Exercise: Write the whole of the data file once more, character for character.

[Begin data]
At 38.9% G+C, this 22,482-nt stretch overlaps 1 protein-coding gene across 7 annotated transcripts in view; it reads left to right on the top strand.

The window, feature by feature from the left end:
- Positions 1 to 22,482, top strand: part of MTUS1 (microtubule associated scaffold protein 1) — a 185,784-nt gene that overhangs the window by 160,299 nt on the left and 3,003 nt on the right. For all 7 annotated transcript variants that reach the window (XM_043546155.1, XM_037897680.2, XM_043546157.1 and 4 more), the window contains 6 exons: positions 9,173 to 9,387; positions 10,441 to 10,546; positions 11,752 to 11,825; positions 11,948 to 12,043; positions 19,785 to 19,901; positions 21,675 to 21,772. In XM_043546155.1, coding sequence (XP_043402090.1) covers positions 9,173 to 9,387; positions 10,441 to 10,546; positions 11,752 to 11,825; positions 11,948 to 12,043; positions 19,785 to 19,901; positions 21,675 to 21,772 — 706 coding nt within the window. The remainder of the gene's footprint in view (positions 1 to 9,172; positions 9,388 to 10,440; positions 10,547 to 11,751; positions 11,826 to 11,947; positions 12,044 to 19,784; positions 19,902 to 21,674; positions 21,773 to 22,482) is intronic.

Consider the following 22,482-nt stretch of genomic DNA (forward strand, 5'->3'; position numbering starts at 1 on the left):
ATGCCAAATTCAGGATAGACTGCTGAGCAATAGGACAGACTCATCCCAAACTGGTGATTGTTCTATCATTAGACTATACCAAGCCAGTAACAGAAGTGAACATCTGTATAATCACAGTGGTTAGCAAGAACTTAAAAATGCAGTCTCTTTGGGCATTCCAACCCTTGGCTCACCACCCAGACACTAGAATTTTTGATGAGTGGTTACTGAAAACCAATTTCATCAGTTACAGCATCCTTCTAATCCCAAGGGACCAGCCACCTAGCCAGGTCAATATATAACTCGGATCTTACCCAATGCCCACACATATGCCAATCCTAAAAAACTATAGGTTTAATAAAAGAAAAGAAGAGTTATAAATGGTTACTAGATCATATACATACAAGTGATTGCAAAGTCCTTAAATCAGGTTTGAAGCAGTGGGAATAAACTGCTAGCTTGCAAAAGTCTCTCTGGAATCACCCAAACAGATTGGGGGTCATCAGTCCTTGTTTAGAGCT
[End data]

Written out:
At 38.9% G+C, this 22,482-nt stretch overlaps 1 protein-coding gene across 7 annotated transcripts in view; it reads left to right on the top strand.

The window, feature by feature from the left end:
- Positions 1 to 22,482, top strand: part of MTUS1 (microtubule associated scaffold protein 1) — a 185,784-nt gene that overhangs the window by 160,299 nt on the left and 3,003 nt on the right. For all 7 annotated transcript variants that reach the window (XM_043546155.1, XM_037897680.2, XM_043546157.1 and 4 more), the window contains 6 exons: positions 9,173 to 9,387; positions 10,441 to 10,546; positions 11,752 to 11,825; positions 11,948 to 12,043; positions 19,785 to 19,901; positions 21,675 to 21,772. In XM_043546155.1, coding sequence (XP_043402090.1) covers positions 9,173 to 9,387; positions 10,441 to 10,546; positions 11,752 to 11,825; positions 11,948 to 12,043; positions 19,785 to 19,901; positions 21,675 to 21,772 — 706 coding nt within the window. The remainder of the gene's footprint in view (positions 1 to 9,172; positions 9,388 to 10,440; positions 10,547 to 11,751; positions 11,826 to 11,947; positions 12,044 to 19,784; positions 19,902 to 21,674; positions 21,773 to 22,482) is intronic.

Consider the following 22,482-nt stretch of genomic DNA (forward strand, 5'->3'; position numbering starts at 1 on the left):
ATGCCAAATTCAGGATAGACTGCTGAGCAATAGGACAGACTCATCCCAAACTGGTGATTGTTCTATCATTAGACTATACCAAGCCAGTAACAGAAGTGAACATCTGTATAATCACAGTGGTTAGCAAGAACTTAAAAATGCAGTCTCTTTGGGCATTCCAACCCTTGGCTCACCACCCAGACACTAGAATTTTTGATGAGTGGTTACTGAAAACCAATTTCATCAGTTACAGCATCCTTCTAATCCCAAGGGACCAGCCACCTAGCCAGGTCAATATATAACTCGGATCTTACCCAATGCCCACACATATGCCAATCCTAAAAAACTATAGGTTTAATAAAAGAAAAGAAGAGTTATAAATGGTTACTAGATCATATACATACAAGTGATTGCAAAGTCCTTAAATCAGGTTTGAAGCAGTGGGAATAAACTGCTAGCTTGCAAAAGTCTCTCTGGAATCACCCAAACAGATTGGGGGTCATCAGTCCTTGTTTAGAGCT